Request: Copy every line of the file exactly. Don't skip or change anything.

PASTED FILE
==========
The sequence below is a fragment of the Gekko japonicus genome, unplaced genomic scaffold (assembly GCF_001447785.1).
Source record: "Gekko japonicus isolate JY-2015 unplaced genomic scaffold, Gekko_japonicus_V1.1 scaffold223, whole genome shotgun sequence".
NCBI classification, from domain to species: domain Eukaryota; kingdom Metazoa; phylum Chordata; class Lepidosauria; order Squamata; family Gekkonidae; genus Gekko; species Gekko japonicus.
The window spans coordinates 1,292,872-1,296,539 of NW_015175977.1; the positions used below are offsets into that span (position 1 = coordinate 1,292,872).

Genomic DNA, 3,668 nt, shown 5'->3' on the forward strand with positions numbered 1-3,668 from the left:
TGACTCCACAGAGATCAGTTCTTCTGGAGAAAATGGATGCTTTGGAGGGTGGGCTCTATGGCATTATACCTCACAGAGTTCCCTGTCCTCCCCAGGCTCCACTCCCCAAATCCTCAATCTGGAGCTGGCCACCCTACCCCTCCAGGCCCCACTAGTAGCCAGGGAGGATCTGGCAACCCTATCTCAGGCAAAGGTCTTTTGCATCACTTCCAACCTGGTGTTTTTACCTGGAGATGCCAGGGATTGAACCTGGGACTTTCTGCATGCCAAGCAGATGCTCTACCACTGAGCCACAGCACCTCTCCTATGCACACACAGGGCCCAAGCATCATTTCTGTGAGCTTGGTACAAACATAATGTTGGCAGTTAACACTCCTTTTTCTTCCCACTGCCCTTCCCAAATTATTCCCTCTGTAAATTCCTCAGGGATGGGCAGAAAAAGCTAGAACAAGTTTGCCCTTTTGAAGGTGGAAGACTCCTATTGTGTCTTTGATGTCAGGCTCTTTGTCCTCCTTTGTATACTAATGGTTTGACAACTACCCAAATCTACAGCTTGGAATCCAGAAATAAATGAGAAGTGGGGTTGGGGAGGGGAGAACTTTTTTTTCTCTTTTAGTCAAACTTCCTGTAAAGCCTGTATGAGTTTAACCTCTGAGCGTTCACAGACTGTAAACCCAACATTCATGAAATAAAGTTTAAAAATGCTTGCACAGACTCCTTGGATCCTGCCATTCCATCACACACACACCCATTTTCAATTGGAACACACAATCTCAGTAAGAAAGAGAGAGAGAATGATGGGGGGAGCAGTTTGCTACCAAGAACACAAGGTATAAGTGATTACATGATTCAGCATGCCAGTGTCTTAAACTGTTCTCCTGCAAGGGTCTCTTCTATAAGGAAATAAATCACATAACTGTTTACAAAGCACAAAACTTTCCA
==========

The sequence below is a fragment of the Gekko japonicus genome, unplaced genomic scaffold (assembly GCF_001447785.1).
Source record: "Gekko japonicus isolate JY-2015 unplaced genomic scaffold, Gekko_japonicus_V1.1 scaffold223, whole genome shotgun sequence".
NCBI classification, from domain to species: domain Eukaryota; kingdom Metazoa; phylum Chordata; class Lepidosauria; order Squamata; family Gekkonidae; genus Gekko; species Gekko japonicus.
The window spans coordinates 1,292,872-1,296,539 of NW_015175977.1; the positions used below are offsets into that span (position 1 = coordinate 1,292,872).

Genomic DNA, 3,668 nt, shown 5'->3' on the forward strand with positions numbered 1-3,668 from the left:
TGACTCCACAGAGATCAGTTCTTCTGGAGAAAATGGATGCTTTGGAGGGTGGGCTCTATGGCATTATACCTCACAGAGTTCCCTGTCCTCCCCAGGCTCCACTCCCCAAATCCTCAATCTGGAGCTGGCCACCCTACCCCTCCAGGCCCCACTAGTAGCCAGGGAGGATCTGGCAACCCTATCTCAGGCAAAGGTCTTTTGCATCACTTCCAACCTGGTGTTTTTACCTGGAGATGCCAGGGATTGAACCTGGGACTTTCTGCATGCCAAGCAGATGCTCTACCACTGAGCCACAGCACCTCTCCTATGCACACACAGGGCCCAAGCATCATTTCTGTGAGCTTGGTACAAACATAATGTTGGCAGTTAACACTCCTTTTTCTTCCCACTGCCCTTCCCAAATTATTCCCTCTGTAAATTCCTCAGGGATGGGCAGAAAAAGCTAGAACAAGTTTGCCCTTTTGAAGGTGGAAGACTCCTATTGTGTCTTTGATGTCAGGCTCTTTGTCCTCCTTTGTATACTAATGGTTTGACAACTACCCAAATCTACAGCTTGGAATCCAGAAATAAATGAGAAGTGGGGTTGGGGAGGGGAGAACTTTTTTTTCTCTTTTAGTCAAACTTCCTGTAAAGCCTGTATGAGTTTAACCTCTGAGCGTTCACAGACTGTAAACCCAACATTCATGAAATAAAGTTTAAAAATGCTTGCACAGACTCCTTGGATCCTGCCATTCCATCACACACACACCCATTTTCAATTGGAACACACAATCTCAGTAAGAAAGAGAGAGAGAATGATGGGGGGAGCAGTTTGCTACCAAGAACACAAGGTATAAGTGATTACATGATTCAGCATGCCAGTGTCTTAAACTGTTCTCCTGCAAGGGTCTCTTCTATAAGGAAATAAATCACATAACTGTTTACAAAGCACAAAACTTTCCA